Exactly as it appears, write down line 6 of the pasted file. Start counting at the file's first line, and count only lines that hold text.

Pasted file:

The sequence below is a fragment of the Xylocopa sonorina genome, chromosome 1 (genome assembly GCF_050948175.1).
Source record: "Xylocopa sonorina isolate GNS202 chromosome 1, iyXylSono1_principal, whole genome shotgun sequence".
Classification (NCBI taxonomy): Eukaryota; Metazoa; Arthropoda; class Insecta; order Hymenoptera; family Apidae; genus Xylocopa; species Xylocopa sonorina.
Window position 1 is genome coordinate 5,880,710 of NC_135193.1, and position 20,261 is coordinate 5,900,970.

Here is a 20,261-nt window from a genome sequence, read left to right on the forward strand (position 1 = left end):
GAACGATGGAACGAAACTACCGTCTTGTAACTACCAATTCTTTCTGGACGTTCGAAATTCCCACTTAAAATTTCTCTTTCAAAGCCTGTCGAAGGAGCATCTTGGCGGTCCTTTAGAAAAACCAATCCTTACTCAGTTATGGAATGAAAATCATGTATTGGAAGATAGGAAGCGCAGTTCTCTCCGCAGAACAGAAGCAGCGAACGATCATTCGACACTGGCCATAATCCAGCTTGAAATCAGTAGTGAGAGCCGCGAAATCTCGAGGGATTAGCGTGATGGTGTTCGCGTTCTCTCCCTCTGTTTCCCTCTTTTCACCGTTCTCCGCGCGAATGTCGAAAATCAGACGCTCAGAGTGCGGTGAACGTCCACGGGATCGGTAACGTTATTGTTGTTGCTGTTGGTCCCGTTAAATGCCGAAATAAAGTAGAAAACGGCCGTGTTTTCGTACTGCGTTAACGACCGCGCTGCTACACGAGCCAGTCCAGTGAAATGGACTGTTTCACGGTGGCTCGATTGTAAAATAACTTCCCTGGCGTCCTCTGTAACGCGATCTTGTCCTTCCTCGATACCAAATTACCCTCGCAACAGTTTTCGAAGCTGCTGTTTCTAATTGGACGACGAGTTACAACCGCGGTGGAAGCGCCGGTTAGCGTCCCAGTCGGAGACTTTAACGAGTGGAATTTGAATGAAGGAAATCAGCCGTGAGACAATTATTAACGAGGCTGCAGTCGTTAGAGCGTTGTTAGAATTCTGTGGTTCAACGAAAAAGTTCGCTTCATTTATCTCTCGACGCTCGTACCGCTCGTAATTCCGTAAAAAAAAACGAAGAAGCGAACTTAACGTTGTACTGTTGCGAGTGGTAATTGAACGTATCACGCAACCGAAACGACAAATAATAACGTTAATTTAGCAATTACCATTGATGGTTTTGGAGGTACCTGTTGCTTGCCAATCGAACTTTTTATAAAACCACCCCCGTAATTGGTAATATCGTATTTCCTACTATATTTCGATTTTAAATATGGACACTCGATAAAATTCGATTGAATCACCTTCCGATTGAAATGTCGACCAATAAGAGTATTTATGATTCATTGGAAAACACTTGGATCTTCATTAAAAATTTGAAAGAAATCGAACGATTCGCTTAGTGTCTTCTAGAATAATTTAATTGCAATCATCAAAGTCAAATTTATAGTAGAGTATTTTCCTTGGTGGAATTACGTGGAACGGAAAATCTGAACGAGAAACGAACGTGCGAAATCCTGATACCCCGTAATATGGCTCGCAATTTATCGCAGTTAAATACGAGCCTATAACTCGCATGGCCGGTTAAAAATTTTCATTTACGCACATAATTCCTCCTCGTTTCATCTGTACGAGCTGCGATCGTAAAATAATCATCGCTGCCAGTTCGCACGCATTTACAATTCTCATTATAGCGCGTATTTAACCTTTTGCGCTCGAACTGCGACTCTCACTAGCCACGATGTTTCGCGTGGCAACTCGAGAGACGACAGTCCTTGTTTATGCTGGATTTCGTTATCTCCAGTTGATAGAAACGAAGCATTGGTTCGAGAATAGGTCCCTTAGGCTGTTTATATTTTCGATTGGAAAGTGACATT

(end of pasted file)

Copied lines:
GAACGATGGAACGAAACTACCGTCTTGTAACTACCAATTCTTTCTGGACGTTCGAAATTCCCACTTAAAATTTCTCTTTCAAAGCCTGTCGAAGGAGCATCTTGGCGGTCCTTTAGAAAAACCAATCCTTACTCAGTTATGGAATGAAAATCATGTATTGGAAGATAGGAAGCGCAGTTCTCTCCGCAGAACAGAAGCAGCGAACGATCATTCGACACTGGCCATAATCCAGCTTGAAATCAGTAGTGAGAGCCGCGAAATCTCGAGGGATTAGCGTGATGGTGTTCGCGTTCTCTCCCTCTGTTTCCCTCTTTTCACCGTTCTCCGCGCGAATGTCGAAAATCAGACGCTCAGAGTGCGGTGAACGTCCACGGGATCGGTAACGTTATTGTTGTTGCTGTTGGTCCCGTTAAATGCCGAAATAAAGTAGAAAACGGCCGTGTTTTCGTACTGCGTTAACGACCGCGCTGCTACACGAGCCAGTCCAGTGAAATGGACTGTTTCACGGTGGCTCGATTGTAAAATAACTTCCCTGGCGTCCTCTGTAACGCGATCTTGTCCTTCCTCGATACCAAATTACCCTCGCAACAGTTTTCGAAGCTGCTGTTTCTAATTGGACGACGAGTTACAACCGCGGTGGAAGCGCCGGTTAGCGTCCCAGTCGGAGACTTTAACGAGTGGAATTTGAATGAAGGAAATCAGCCGTGAGACAATTATTAACGAGGCTGCAGTCGTTAGAGCGTTGTTAGAATTCTGTGGTTCAACGAAAAAGTTCGCTTCATTTATCTCTCGACGCTCGTACCGCTCGTAATTCCGTAAAAAAAAACGAAGAAGCGAACTTAACGTTGTACTGTTGCGAGTGGTAATTGAACGTATCACGCAACCGAAACGACAAATAATAACGTTAATTTAGCAATTACCATTGATGGTTTTGGAGGTACCTGTTGCTTGCCAATCGAACTTTTTATAAAACCACCCCCGTAATTGGTAATATCGTATTTCCTACTATATTTCGATTTTAAATATGGACACTCGATAAAATTCGATTGAATCACCTTCCGATTGAAATGTCGACCAATAAGAGTATTTATGATTCATTGGAAAACACTTGGATCTTCATTAAAAATTTGAAAGAAATCGAACGATTCGCTTAGTGTCTTCTAGAATAATTTAATTGCAATCATCAAAGTCAAATTTATAGTAGAGTATTTTCCTTGGTGGAATTACGTGGAACGGAAAATCTGAACGAGAAACGAACGTGCGAAATCCTGATACCCCGTAATATGGCTCGCAATTTATCGCAGTTAAATACGAGCCTATAACTCGCATGGCCGGTTAAAAATTTTCATTTACGCACATAATTCCTCCTCGTTTCATCTGTACGAGCTGCGATCGTAAAATAATCATCGCTGCCAGTTCGCACGCATTTACAATTCTCATTATAGCGCGTATTTAACCTTTTGCGCTCGAACTGCGACTCTCACTAGCCACGATGTTTCGCGTGGCAACTCGAGAGACGACAGTCCTTGTTTATGCTGGATTTCGTTATCTCCAGTTGATAGAAACGAAGCATTGGTTCGAGAATAGGTCCCTTAGGCTGTTTATATTTTCGATTGGAAAGTGACATT